Va. court: Insurance doesn’t cover drywall damages

By Sarah Kleiner Varble, The Virginian-Pilot – 11/2/2012

The state Supreme Court handed down a decision Thursday that legal experts say closes the door on Virginia homeowners’ attempts to obtain payments from their insurance companies for damages caused by defective Chinese drywall.

The court agreed with an earlier ruling that damage caused by drywall in Larry Ward’s Virginia Beach home was not covered because of several exclusions in Ward’s policy with TravCo Insurance Co.

Legal experts said the decision in TravCo v. Ward probably will prevent hundreds of homeowners from receiving payments from their insurance companies.

“To me, what these kind of cases illustrate is the Swiss cheese nature of homeowners’ insurance policies,” said Tom Baker, a law professor at the University of Pennsylvania. “There are all these different exclusions that exclude things that people really need insurance for.”

Ward bought a new home in Virginia Beach in 2007 built with defective Chinese drywall, which emits noxious odors and corrodes household appliances and equipment. He filed a claim with TravCo in 2009, but the company denied it and then sought a judgment from courts.

A lower court ruled in TravCo’s favor in 2010, and Ward appealed.

The Supreme Court of Virginia ruled Thursday that the drywall was not covered because Ward’s policy contained four exclusions: latent defects; faulty, inadequate or defective materials; rust or corrosion; and pollutants, which include gaseous irritants or contaminants.

Richard Serpe, Ward’s Norfolk-based attorney, said the decision could affect a few hundred Virginia homeowners whose policies probably are similar to Ward’s.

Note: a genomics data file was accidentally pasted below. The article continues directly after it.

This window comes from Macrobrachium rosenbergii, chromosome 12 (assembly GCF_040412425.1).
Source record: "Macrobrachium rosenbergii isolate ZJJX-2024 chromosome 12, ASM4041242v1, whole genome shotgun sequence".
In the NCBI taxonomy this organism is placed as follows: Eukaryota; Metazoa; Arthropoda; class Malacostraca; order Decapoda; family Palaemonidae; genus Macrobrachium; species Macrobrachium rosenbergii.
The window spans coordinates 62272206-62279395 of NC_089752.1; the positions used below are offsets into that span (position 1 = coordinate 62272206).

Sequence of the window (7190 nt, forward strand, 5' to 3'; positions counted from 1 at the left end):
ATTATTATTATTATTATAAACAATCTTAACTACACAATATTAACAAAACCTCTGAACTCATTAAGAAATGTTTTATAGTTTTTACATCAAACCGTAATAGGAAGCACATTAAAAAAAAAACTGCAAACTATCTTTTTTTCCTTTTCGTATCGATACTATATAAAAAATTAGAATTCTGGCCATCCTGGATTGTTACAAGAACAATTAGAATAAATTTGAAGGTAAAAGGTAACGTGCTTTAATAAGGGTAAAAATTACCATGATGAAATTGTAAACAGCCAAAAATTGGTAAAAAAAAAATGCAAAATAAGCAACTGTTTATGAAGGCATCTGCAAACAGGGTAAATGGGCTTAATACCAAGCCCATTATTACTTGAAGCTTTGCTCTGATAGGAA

“I can’t imagine any significant number of situations where any homeowner’s insurance company will pay for Chinese drywall,” Serpe said.

L. Steven Emmert, a Virginia Beach attorney who tracks Supreme Court decisions, said excluding the drywall as a “latent defect” could have sweeping consequences in Virginia. He expects insurance companies to latch onto the phrase and use it to deny a host of claims.

“It provides insurers with the very valuable tool,” Emmert said.

A spokeswoman who answered the phone Thursday at Hartford, Conn.-based TravCo said she did not know the details of the case.

Homeowners who were affected by defective Chinese drywall were awarded some compensation through a class-action settlement reached earlier this year with companies that imported and sold the product, as well as numerous other companies involved in the cases.

Serpe said he plans to continue seeking money for his clients from Chinese manufacturers and builders who installed the drywall.

“There’s still quite a few homeowners who, if they’re going to recover from this catastrophe, will need to get additional compensation,” he said.